Robust evidence highlights the tremendous contribution of inflammation to the development of plaque, vulnerability, and progression of ACS. Higher plasma concentrations of inflammatory mediators such as CRP and D-dimer were significantly correlated with a greater risk for MACE. The early inflammatory response is generated by proinflammatory cytokines, with important biological functions in the cascading inflammatory reaction and critical role in the occurrence and development of acute ischemic injury. T lymphocytes, mast cells, and macrophages play critical roles in the pathogenesis of MI treated with PPCI. Furthermore, serum biomarkers reflecting systemic inflammatory levels may help establish proper clinical management and therapeutic schedules. In this study, the serum concentration of hs-CRP that varied from 3.5 to 10, and >10 was assigned 15.9 and 31.7 points, respectively. The scores of the high D-dimer concentration (≥0.5) and triple-vessel lesions were 27.2 and 34.2, respectively. Inflammation markers including hs-CRP and D-dimer contributed substantially to the prediction score model after screening by LASSO regression. Moreover, the role of inflammation level has been proved in plaque ruptures. Therefore, anti-inflammatory approaches could benefit patients by significantly reducing levels of serum inflammation biomarkers. Acute MI can be viewed on a life-course continuum, progressing from the presence of risk factors to occurrence of subclinical atherosclerosis and MI induced by plaque rupture. Numerous risk scores contribute to the management and primary prevention of MI (13–15). However, few equivalent scores are available for use in patients with acute MI undergoing PPCI. For these patients, cardiac imaging, coronary angiography, and advanced biomarkers are routinely available at the time of admission, so it is convenient to include them in a scoring system for this setting for long-term management.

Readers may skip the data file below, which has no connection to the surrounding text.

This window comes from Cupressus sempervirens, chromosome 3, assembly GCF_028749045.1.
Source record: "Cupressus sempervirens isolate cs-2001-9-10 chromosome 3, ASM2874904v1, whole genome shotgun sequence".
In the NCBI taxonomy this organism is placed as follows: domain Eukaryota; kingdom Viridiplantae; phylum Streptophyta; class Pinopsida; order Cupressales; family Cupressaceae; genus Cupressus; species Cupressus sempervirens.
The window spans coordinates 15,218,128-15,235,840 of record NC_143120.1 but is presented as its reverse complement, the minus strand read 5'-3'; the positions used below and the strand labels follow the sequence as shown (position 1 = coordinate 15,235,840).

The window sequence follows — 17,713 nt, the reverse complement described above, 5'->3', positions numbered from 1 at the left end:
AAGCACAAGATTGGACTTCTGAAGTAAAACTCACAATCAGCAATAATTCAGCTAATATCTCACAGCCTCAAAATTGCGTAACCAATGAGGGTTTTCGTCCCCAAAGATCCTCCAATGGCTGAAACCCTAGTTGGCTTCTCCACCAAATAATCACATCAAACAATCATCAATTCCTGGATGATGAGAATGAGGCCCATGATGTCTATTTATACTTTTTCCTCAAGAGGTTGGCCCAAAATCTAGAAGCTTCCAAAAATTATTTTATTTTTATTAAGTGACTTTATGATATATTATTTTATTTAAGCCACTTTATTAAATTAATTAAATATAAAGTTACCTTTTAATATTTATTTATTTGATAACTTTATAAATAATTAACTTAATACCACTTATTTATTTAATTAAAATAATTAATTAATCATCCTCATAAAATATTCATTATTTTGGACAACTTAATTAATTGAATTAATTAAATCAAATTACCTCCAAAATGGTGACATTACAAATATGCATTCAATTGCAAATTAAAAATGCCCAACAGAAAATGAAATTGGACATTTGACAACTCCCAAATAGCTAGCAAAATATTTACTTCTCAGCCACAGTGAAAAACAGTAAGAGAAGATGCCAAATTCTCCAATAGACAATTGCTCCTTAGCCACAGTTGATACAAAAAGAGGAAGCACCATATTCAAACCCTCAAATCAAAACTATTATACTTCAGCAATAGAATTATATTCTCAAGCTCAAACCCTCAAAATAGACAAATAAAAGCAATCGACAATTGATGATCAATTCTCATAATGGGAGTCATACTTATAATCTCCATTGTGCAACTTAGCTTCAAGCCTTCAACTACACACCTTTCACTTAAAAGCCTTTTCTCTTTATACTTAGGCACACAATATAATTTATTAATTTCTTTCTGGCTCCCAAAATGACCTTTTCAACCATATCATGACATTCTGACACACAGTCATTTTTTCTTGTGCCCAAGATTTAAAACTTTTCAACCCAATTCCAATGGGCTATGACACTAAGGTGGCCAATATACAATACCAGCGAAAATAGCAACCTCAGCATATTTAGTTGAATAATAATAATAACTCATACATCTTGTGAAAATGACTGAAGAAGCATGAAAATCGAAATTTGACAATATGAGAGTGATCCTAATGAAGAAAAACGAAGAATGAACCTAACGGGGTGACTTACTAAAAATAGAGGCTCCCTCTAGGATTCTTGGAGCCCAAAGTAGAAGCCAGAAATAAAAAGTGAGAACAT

Benefits of the Prediction Scoring Model